Great Expectations Topic Tracking: Identity
Identity 1: Pip, as an orphan, does not have strong family ties to give him a sense of his own identity.
Identity 2: Pip's extreme guilt about stealing food from Mrs. Joe and lying to Joe show that he sees his identity as rooted in his behavior. If he does bad things, he can't feel like a good and worthy person.
Identity 3: When the convict returns to the marshes, revealing his identity to Pip by swirling a file in his drink, readers get the first hint that in this novel people are not always who they seem; if a character disappears mysteriously, he or she may well return, disguised, later.
Identity 4: The mystery in the novel continues when Pip's benefactor does not reveal his or her identity.
Identity 5: Shallow people, like Pumblechook, accept that a mere change in financial status is enough to make Pip a new person, worthy of a different sort of attention.
Identity 6: Wemmick's identity changes tremendously, based on his surroundings. In Jaggers' office, he is in "professional" mode, and wears an expressionless, "post office" look. At home, with the Aged P, he is warm and kind.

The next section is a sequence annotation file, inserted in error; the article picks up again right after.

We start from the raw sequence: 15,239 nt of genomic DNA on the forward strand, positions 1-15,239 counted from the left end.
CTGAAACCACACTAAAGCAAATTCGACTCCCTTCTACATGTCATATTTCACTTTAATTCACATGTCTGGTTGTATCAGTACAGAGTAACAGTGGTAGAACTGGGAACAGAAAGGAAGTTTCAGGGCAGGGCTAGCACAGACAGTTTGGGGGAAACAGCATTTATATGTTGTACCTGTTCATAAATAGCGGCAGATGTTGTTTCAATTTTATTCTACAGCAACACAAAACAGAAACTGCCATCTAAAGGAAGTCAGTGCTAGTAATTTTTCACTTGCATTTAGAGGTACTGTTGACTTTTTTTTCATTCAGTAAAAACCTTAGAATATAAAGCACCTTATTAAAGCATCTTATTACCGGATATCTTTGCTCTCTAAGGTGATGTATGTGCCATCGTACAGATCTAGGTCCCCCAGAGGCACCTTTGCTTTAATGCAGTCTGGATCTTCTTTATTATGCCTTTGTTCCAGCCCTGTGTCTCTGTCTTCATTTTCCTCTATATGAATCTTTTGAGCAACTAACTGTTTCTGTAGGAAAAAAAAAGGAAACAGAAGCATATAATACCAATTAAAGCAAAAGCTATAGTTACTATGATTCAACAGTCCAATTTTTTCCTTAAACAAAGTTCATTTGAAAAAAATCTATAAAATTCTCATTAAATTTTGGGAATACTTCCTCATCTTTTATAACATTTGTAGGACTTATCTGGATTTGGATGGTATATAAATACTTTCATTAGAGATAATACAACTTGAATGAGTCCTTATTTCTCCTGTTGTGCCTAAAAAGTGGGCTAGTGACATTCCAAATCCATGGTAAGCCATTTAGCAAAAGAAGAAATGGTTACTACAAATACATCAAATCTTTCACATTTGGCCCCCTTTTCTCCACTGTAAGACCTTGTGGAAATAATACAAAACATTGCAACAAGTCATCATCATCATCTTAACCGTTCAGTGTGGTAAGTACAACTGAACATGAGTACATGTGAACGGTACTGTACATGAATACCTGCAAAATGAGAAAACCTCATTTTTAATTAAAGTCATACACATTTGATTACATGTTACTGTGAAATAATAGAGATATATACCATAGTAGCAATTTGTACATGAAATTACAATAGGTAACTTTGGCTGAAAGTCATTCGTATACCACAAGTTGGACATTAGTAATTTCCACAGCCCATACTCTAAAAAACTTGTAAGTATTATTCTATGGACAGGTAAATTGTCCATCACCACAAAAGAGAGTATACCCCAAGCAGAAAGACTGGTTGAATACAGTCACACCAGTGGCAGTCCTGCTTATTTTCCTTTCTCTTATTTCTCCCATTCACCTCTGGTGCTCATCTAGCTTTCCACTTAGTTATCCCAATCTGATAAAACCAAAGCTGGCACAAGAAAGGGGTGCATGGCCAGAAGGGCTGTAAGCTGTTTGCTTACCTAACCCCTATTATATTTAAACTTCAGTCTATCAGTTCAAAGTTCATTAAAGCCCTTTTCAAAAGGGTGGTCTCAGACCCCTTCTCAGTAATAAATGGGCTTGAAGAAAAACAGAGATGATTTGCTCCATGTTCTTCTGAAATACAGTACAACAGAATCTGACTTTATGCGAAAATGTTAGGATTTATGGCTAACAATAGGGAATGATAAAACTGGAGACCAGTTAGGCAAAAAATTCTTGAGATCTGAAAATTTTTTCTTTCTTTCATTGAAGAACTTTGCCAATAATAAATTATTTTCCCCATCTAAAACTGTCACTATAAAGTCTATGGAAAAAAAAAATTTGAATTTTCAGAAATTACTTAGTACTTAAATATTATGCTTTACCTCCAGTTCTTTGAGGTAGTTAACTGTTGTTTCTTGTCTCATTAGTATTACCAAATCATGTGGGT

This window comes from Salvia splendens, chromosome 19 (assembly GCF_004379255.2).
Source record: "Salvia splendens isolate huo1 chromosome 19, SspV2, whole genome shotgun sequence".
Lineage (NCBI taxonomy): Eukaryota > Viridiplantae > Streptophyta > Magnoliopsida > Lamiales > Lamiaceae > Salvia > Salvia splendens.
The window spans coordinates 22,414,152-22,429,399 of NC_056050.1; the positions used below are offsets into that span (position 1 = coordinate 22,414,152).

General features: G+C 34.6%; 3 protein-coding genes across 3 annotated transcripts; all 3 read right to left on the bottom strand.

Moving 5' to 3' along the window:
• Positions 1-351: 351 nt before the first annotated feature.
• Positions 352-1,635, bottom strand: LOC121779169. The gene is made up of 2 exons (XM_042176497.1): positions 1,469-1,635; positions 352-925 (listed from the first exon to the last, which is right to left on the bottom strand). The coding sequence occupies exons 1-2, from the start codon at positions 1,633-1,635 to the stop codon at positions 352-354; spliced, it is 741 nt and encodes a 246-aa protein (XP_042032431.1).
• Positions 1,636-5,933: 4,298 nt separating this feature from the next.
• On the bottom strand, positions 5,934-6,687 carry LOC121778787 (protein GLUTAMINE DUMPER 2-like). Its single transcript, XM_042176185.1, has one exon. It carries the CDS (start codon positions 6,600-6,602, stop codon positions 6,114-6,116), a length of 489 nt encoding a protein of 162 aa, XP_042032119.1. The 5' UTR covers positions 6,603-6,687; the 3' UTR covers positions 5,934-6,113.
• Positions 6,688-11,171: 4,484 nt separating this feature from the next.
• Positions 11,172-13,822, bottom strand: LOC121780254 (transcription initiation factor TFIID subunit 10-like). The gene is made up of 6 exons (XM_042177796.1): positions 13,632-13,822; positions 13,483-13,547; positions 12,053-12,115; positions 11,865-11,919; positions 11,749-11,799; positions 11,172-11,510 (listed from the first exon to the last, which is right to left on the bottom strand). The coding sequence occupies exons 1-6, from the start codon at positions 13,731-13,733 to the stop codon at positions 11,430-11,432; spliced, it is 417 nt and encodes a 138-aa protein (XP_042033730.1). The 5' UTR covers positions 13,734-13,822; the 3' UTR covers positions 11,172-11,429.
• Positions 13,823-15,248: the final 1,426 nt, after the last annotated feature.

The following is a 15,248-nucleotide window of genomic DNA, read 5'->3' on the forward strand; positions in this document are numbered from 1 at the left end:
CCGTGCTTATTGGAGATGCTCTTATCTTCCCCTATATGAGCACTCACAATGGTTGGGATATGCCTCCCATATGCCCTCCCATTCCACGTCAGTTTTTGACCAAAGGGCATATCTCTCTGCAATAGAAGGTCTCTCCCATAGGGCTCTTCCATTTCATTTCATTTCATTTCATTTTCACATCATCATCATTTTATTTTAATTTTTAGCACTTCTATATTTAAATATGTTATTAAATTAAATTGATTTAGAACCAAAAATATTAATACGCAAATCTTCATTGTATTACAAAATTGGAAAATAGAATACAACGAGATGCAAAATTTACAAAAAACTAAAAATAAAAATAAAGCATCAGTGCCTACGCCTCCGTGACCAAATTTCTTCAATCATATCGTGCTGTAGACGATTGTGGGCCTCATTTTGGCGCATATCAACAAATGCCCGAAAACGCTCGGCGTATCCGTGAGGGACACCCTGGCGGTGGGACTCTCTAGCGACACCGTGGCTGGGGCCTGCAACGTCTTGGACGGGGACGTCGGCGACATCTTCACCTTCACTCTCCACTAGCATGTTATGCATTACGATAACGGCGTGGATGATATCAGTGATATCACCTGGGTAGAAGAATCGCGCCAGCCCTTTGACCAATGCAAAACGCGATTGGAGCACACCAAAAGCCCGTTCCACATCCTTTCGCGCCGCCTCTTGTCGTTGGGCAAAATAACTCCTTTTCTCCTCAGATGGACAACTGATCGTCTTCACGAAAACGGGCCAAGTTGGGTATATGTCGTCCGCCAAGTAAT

Identity 7: The occasional glimmers of recognition that Pip feels in Estella suggest that she may have a past linked to some other character.
Identity 8: Mr. Pocket, who is such a scattered wreck in his own home, is admired for his eloquent lectures on the management of children and servants. This suggests that one's true identity may not be reflected in what he or she can discuss.
Identity 9: Magwitch is a man with many identities, if his aliases are any indication. He's Provis, Magwitch, Pip's uncle, and Mr. Campbell.
Identity 10: Miss Havisham's identity, frozen for so many years in the form of the spurned bride, is finally changed when she realizes the horrible things she's done to other human beings. The fiery fate of her wedding garb might be seen as a symbolic destruction of that identity.
Identity 11: No longer able to see himself as a country blacksmith or a moneyed city boy, Pip leaves the country and forges his own identity through his own hard work.